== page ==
The Royal Manitoba Theatre Centre's Steven Schipper is making his exit after 30 years
The MTC's artistic director, who brought Transit of Venus and Keanu Reeves's Hamlet to Winnipeg, will step down in May, 2019
It's the end of an era for Winnipeg: Steven Schipper, artistic director of the Royal Manitoba Theatre Centre (MTC) since 1989, is announcing his retirement on Saturday.
Schipper plans to make it an even 30 years in charge of Canada's first regional theatre, overseeing next season and the programming of the one after that, before he steps down in May, 2019.
"When I started, we had only two computers in the whole theatre, while today, Winnipeggers can binge watch an entire series on Netflix," the 62-year-old told The Globe and Mail in advance of the announcement. "For most of the time I've been here, I didn't want to be the guy who stayed too long and I guess I failed at that."
The news of Schipper's departure is an opportunity for Winnipeggers to recall some of the highlights of his tenure.
Perhaps the most notable were the premiere of Manitoban playwright Maureen Hunter's Transit of Venus in 1992 (a play about 18th-century astronomer Guillaume Le Gentil that went on to be done by the Royal Shakespeare Company); Keanu Reeves's Hamlet in 1995, which – staged the year after the Canadian actor became a superstar thanks to the action movie Speed – attracted fans and critics from around the world; and this winter's premiere of the new Canadian production of Come From Away.
It's also a good moment – given that Schipper is currently the longest-reigning artistic director of a major regional theatre in Canada – to consider the overall health of that network of Canadian institutions that was born when John Hirsch and Tom Hendry founded MTC in 1958.
Winnipeg set the template for the regionals that would spread professional theatre across the country with a mandate of a mix of classics and contemporary plays, one that would later expand to include Canadian-written work, and often a smaller second stage for more daring work.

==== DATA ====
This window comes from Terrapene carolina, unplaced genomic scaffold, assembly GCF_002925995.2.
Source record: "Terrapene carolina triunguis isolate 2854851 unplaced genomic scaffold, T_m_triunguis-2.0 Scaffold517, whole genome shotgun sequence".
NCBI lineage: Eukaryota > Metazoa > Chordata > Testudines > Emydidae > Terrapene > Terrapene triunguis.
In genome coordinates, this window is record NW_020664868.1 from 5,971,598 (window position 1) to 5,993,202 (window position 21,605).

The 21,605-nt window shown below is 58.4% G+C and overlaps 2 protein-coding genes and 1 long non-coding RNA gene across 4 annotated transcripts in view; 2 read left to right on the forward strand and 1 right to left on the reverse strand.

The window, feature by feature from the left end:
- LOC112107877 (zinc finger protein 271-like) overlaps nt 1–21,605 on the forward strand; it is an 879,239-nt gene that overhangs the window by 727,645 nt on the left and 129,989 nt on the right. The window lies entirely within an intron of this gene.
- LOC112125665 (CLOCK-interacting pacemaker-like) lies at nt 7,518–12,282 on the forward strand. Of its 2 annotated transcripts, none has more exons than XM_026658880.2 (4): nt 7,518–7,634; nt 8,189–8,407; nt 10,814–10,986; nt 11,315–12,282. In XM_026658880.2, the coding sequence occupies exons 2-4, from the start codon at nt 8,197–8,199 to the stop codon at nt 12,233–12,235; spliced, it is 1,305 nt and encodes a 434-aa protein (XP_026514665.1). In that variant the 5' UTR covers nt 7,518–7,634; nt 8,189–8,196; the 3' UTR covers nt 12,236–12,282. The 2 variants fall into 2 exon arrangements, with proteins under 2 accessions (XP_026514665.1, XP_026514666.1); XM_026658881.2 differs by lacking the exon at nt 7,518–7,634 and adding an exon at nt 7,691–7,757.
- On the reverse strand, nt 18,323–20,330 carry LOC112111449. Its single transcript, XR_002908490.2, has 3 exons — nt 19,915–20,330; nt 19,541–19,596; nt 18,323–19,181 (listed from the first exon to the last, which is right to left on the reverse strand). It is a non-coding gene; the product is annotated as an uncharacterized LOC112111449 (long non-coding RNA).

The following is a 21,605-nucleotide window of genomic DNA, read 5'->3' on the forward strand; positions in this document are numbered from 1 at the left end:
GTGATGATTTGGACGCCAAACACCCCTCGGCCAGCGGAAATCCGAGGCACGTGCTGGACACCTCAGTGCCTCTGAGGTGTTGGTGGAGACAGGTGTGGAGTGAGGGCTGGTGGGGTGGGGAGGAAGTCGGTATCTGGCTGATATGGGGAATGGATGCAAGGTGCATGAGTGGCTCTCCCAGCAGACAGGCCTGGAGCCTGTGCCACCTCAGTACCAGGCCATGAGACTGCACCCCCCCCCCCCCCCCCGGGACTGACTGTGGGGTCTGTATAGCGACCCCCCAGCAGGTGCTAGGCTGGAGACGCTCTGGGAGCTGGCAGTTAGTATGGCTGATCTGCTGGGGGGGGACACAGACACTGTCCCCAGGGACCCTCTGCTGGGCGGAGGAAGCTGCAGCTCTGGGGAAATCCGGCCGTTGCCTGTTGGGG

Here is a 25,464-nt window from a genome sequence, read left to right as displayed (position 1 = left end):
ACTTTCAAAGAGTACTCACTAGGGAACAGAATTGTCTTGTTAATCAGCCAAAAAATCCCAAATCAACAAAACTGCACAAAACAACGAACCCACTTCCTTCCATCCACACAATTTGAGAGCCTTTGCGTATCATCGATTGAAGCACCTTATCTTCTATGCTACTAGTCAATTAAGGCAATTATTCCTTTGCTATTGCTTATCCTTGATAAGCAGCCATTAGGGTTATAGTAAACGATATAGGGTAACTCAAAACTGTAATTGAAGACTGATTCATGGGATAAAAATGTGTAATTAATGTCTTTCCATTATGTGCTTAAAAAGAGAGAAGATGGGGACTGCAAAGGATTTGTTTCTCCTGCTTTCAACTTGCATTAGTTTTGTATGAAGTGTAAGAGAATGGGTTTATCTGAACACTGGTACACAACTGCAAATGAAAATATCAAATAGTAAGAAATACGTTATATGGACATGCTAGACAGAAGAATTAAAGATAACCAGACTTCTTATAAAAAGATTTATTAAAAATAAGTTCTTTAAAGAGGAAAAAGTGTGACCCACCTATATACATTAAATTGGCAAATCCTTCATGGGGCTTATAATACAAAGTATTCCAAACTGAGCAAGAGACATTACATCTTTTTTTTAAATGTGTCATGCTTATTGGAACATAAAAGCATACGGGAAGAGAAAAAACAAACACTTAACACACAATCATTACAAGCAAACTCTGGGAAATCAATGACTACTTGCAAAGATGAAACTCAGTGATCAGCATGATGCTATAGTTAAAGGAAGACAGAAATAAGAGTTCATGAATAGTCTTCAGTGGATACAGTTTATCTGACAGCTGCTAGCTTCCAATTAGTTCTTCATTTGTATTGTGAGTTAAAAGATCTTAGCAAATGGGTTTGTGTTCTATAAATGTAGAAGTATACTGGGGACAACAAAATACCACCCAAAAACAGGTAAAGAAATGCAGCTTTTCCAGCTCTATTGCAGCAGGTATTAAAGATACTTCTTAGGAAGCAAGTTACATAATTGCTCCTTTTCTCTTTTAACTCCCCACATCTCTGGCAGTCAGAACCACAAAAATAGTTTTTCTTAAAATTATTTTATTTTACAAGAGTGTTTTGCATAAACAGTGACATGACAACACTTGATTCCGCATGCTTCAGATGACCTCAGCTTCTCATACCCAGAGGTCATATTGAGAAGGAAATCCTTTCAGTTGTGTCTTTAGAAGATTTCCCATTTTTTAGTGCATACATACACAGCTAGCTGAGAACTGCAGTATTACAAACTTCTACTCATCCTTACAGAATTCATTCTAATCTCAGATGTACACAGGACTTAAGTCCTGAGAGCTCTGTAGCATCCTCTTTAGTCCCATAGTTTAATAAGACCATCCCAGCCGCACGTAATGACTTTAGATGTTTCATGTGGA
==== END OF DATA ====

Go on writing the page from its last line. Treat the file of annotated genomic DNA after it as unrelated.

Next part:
In recent years, especially following the demise of the Vancouver Playhouse in 2012 and the "right-sizing" of other regionals around lower attendance, theatre artists have questioned whether these one-size-fits-all theatrical institutions still make sense in an era of fragmented audiences – and whether funding bodies such as the Canada Council for the Arts have invested too much in these large and careful companies over smaller, risk-taking independent ones.
In the almost three decades Schipper has run MTC, however, he has shown how resilient the regional model can be – and how one can thrive even in the age of Netflix.
The Winnipeg theatre has grown from revenue of $3.5-million and attendance of 178,883 in his first season in 1989-90 to revenue of $10.5-million and attendance of 276,330 in 2016-17, the last one for which full figures are available.
Most of that increased attendance is accounted for by the tripling of ticket sales at the very popular Winnipeg Fringe Festival, which MTC presents – uniquely for a Canadian regional theatre. (The theatre company also runs a semi-professional city-wide festival called the Master Playwrights Festival that began in the winter of 2001 and, in its most recent edition, sold nearly 5,000 tickets.)
While annual attendance at MTC's second stage, the Warehouse, has declined by a quarter since 1989 to 15,344 last season, the audience for the theatre's mainstage programming has grown and last year was 91,399.
The strongest sign of the institution's health, however, is its massive and loyal subscriber base.
While many theatres have come to view season subscriptions as an anachronism owing to perceived changes in consumer behaviour, MTC has shown they don't have to be – and Schipper and his staff have increased subscribers from 12,772 in his first year to 14,123 in 2016-17.
That's close to a third of what Mirvish Productions attracts in Toronto, although Winnipeg's population of just over 700,000 is less than a quarter of Toronto's. (This year's numbers, not yet finalized, will be even higher thanks to Come From Away.)